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Top 6 Best Download Managers for Linux Desktop

If you prefer not to rely on your web browser’s download manager, a separate download manager app should come in handy.

Not only do you get more features like torrent support, magnet links, download speed control, etc., but it is also much easier to manage your downloads using a download manager.

Fret not; there are many valuable options when it comes to the best download managers for Linux. In this article, I shall focus on listing some of the most useful and exciting options available.

Top GUI Download Managers for Linux

I know that you can download files in the Linux terminal with commands like Curl and wget. But this article is only focused on graphical download manager for the Linux desktop.

Also note that this is not a ranking list. You should choose what you think is best for your use case.

1. Motrix

motrix download manager

Key Highlights:

  • BitTorrent Selective download
  • Cross-platform support
  • Parallel downloads (up to 10 tasks)
  • System tray support
  • Speed limit tweaks

If the user experience is your priority, along with a functional download manager, Motrix can be one of the best options for you.

While based on electron, it offers an intuitive user interface and provides most of the essential features one would need.

In addition to the features, it is also available cross-platform. So, you can continue using it on other platforms of your choice. To explore more about it, you can read our separate app coverage on Motrix.

How to Install Motrix in Linux?

Motrix is available in the form of a Flatpak package, Snap, and as DEB/RPM. It can also be found in AUR for Arch Linux users.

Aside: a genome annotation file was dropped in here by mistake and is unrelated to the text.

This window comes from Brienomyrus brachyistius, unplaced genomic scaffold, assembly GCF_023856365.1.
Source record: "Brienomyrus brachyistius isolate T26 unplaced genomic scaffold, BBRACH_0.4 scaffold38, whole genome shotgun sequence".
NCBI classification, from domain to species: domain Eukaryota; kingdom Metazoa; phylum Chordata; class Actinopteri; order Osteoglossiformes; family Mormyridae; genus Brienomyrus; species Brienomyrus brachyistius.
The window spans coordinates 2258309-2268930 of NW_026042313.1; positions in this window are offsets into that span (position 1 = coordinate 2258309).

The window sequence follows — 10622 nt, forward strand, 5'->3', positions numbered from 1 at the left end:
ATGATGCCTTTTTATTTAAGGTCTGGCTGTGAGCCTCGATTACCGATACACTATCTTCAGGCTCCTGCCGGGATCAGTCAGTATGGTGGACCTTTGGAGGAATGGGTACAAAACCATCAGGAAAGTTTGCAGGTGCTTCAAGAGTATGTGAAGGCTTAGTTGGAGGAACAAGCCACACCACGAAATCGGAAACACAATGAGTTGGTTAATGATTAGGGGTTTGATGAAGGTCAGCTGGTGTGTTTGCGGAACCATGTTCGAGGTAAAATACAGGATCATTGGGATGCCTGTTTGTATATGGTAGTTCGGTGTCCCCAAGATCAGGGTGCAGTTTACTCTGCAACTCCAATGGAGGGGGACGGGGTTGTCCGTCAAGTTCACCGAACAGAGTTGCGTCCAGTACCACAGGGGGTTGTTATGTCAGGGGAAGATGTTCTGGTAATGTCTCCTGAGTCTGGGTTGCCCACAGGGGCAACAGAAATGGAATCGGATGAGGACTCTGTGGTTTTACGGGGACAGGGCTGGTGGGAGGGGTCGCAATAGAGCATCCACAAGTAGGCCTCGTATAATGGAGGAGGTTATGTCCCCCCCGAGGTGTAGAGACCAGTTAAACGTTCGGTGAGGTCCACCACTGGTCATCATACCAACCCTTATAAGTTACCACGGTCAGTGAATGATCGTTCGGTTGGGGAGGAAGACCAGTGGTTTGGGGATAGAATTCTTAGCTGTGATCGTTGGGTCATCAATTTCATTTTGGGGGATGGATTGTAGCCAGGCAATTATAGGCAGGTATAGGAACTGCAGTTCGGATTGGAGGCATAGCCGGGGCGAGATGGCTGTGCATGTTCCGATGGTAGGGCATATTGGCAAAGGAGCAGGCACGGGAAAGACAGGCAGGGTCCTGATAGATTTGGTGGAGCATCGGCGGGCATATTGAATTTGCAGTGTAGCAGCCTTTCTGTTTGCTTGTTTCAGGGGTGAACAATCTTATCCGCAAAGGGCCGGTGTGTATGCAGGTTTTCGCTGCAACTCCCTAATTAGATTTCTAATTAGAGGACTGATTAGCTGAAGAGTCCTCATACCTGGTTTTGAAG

You can explore its official website or GitHub page for the available download options and get started.

2. Xtreme Download Manager

xtreme download manager

Key Highlights:

  • Browser add-ons available
  • Cross-platform support
  • Scheduler
  • Speed limiter

Xtreme Download Manager is a popular choice among Linux users. It is an open-source project evolving over the years with all the necessary features.

If you are looking for a feature-rich, fast, and easy-to-use alternative to Internet Download Manager (for Windows), this is a viable choice.

You can install it on Linux and Windows as well. For macOS, you may find an older version available. But, there’s no new development for it.

How to Install Xtreme Download Manager in Linux?

Even though there are no official packages available, you can download it from its official website and run its installation script to get it installed.

We also have a short installation guide for XDM if you’d like to follow it. You can also take a look at its GitHub page for more info.